I am first and foremost an Alabama fan. While I try to remain objective when talking college football, I can’t help but see things through crimson-colored glasses at times. One of those times is now.
It is quite obvious that there are many fans-of-a-team-that-will-remain-nameless *COUGH* Auburn *COUGH* that are really hoping that the National Coalition Against Alabama (NCAA for short) does something, anything to Alabama with regards to the Julio Jones and Mark Ingram story.
How sad is the state of affairs at Auburn in such a short time that to beat Alabama, Tiger fans have to hope that the NCAA can interfere once again to give their team the upper hand.
Really? Is that what you people think is best for this rivalry?
Let’s take a look at the facts in the Jones/Ingram case.
Curtis Anderson, who is in no way associated with the University of Alabama, paid for a fishing trip in exchange for Jones and Ingram accompanying him. Anderson has a degenerative disc disease in his back that has limited his physical activity and reports are that Jones and Ingram actually carried this man around so he could go on the trip.
To me—violation in the eyes of the NCAA or not—this sounds like payment for services rendered. Are student-athletes not allowed to have jobs now either?
I say that with glasses firmly in place.
Even without them you have to admit that, based on the facts, there does not appear to be any violation on the part of the athletes and the university. Some reports are leaking that the NCAA has already responded to Alabama and found that there is nothing to investigate.
The SEC, however, still has the option to suspend the players if they choose to do so. Something tells me that with an SEC BCS contender going up against an ACC BCS contender right out of the gate, the SEC won’t do anything at all.
Again, said with crimson glasses on.
Anyone remember the Tee Martin case? You know the one, right? The NCAA investigated a case in 1999 where $4500 was funneled through Mobile, AL sportswriter Wayne Rowe to UT quarterback Tee Martin on behalf of Mobile, AL insurance agent Diane Sanford who just happened to be a UT fan. All parties admitted that this transaction took place. However, because Sanford was in no way associated with Tennessee—just a fan—the NCAA ruled that no violation had taken place.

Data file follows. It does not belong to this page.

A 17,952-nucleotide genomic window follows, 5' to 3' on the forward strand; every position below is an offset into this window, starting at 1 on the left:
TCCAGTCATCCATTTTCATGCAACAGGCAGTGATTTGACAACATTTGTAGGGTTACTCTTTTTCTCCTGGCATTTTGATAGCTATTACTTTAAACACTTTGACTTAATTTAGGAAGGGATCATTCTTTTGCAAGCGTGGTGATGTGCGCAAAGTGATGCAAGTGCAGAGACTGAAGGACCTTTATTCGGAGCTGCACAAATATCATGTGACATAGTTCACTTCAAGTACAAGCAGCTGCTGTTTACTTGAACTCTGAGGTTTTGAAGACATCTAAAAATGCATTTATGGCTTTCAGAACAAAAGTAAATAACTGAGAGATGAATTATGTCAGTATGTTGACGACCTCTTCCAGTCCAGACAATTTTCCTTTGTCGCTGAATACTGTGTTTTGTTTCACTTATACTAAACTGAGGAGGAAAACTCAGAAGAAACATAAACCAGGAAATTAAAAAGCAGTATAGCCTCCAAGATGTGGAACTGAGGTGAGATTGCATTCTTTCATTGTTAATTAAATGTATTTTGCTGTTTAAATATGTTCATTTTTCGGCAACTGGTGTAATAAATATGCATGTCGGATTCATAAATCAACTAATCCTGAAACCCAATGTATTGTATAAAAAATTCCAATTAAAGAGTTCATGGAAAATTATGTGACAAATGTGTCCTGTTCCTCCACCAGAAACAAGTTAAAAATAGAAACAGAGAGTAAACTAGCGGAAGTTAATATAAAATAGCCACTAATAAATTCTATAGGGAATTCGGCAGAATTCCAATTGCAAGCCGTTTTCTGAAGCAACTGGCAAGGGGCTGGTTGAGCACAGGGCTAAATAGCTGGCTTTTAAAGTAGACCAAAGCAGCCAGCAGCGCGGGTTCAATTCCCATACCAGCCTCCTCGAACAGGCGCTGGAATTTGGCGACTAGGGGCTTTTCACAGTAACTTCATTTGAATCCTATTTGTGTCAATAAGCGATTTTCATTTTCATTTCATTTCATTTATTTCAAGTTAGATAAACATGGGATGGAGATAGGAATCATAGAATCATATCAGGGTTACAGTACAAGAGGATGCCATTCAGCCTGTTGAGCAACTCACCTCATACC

While these cases are in no way similar, the ruling in the Martin case bears noting because it is applicable in the Jones/Ingram case. The intent in the Martin case was in direct violation of the rules, but the same cannot be said for Jones/Ingram.
It is also important to note that Curtis Anderson is not an Alabama fan. Regardless, because Anderson is not affiliated with Alabama the NCAA has to rule that there is no wrongdoing on the part of the players or university.
They do have to, right?
Worry creeps in at this point because the NCAA has already shown willingness to break their own rules in the past in an attempt to prosecute Alabama. Remember the Albert Means witch-hunt investigation? That’s an article for another time.
What I am trying to get at here is that on the outside there does not seem to be anything that warranted investigation in the first place. Is it really a big deal that two boys got to go fishing for a day?
To me, the bigger story is that these two young men took time out of their schedule to help a handicapped man enjoy himself by catching fish.
It would seem that the NCAA ruled on cases like this one ten years ago. This time of year the last thing players need hanging over their heads is the possibility that they might not get to play because of something as innocent as a fishing trip. Let’s all move forward and prepare to watch two very talented young men play the game they love to play and we fans love to watch.
Auburn fans, your team will just need to find a way to level the playing field through the usual means instead of pinning your hopes on interference from the NCAA once again.